The cluster of starters, which includes 2016 NL Cy Young winner (also won AL Cy Young in 2013)/4x All-Star Max Scherzer, 2x All-Star Stephen Strasburg, 2x All-Star Gio Gonzalez, and rising righty Tanner Roark, who has a 3.01 career ERA entering year 5 of his big league career are in the top tier of arms across baseball.
With a line-up that includes Bryce Harper, Daniel Murphy, Jayson Werth, Adam Eaton, and Rookie of the Year candidate Trea Turner provide the base that could generate not only a lot of fireworks, but could prove lighting on the base paths with a high altitude for defensive invulnerability.
Adding 4x All Star and 2x Gold Glove catcher Matt Weiters in free agency from the neighboring Baltimore Orioles may prove to be huge add following Wilson Ramos’s departure this offseason. Weiters is just a career .257 hitter, but has an impressive .319 OBP, which comes with a great defensive weapon as well, as he’s posted a +7.0 defensive WAR.
Under-carding the Nationals’ roster is a bench that may be the best in the league, as capable veterans Adam Lind, Michael Taylor, Chris Heisey, and Stephen Drew provide flexible options in the case of injury, rest, or pinch hitting options.
Lacking any real contenders outside of Washington, the National League East could prove an easy-in for a Nats team that has equal or greater talent to any team in baseball. The opposition to Washington comes from teams that have proven conquerors to Washington’s runs in the past are all well within in play for the crown in 2017.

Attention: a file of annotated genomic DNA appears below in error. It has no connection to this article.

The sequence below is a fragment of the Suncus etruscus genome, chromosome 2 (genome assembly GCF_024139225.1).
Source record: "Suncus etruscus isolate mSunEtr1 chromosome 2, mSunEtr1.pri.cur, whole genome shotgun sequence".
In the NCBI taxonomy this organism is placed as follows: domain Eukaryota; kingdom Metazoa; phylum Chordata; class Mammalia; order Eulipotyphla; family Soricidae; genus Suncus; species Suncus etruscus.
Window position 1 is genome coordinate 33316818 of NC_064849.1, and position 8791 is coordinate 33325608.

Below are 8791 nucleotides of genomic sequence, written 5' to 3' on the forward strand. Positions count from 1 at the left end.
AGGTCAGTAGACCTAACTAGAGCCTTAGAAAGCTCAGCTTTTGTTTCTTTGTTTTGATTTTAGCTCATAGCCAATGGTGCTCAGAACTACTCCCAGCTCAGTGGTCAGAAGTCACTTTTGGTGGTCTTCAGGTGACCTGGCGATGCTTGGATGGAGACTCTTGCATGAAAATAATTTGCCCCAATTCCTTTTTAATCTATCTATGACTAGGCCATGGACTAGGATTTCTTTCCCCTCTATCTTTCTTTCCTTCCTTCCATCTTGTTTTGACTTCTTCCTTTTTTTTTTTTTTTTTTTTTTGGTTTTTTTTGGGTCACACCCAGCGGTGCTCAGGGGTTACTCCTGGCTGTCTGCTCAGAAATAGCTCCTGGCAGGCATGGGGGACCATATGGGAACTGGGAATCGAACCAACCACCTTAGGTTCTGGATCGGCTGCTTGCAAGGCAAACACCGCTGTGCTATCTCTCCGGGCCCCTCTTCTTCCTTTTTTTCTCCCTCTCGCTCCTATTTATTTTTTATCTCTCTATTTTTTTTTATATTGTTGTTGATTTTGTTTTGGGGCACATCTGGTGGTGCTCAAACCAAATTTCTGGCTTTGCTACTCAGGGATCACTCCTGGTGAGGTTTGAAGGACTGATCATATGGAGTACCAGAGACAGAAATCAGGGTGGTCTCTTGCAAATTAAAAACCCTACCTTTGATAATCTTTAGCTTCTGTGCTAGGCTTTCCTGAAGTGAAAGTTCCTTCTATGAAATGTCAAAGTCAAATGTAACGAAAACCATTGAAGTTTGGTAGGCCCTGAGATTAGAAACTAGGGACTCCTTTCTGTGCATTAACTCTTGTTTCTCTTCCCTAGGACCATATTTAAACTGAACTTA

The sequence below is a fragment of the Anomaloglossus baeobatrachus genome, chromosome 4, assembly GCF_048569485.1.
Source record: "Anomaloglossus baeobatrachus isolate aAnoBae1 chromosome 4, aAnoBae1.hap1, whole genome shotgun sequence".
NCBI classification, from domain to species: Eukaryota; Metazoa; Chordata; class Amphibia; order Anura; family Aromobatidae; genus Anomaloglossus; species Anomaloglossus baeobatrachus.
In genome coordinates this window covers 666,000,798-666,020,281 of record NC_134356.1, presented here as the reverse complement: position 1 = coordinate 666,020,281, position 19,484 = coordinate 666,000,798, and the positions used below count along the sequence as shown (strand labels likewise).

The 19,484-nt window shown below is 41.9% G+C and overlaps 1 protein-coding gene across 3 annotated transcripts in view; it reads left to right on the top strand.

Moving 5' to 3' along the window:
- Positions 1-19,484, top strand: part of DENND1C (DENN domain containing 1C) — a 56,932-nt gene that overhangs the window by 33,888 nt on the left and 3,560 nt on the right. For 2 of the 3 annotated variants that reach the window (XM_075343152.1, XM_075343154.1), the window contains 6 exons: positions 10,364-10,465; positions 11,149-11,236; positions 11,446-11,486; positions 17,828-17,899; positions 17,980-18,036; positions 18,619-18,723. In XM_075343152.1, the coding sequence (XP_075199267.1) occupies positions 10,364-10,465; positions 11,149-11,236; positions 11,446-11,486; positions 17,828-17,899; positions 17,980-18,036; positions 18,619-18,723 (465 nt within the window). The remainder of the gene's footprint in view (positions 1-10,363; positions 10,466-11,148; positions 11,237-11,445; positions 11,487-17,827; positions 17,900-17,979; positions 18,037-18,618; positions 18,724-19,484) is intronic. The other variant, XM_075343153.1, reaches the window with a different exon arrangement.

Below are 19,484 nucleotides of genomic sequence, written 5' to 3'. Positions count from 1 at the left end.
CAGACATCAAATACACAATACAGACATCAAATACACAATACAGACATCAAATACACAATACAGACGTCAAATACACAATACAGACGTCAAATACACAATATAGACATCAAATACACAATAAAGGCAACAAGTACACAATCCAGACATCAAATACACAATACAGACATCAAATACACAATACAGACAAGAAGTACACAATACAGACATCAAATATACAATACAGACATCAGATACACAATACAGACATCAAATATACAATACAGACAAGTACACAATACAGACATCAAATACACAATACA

Opposing clubs may have a better bullpen than the Washington Nationals; the Chicago Cubs added Wade Davis, the LA Dodgers have Kenley Jansen, the Giants with Melancon. However, these clubs are going to have a hard time getting through the Nats rotation and order with such a lead.
Dusty Baker has never won a World Series as a manager, but this Nationals team is arguably his best roster yet (sorry, 2012 Reds), so it would be a treasure to see the lengthy career of Baker finally be greeted with World Series honors.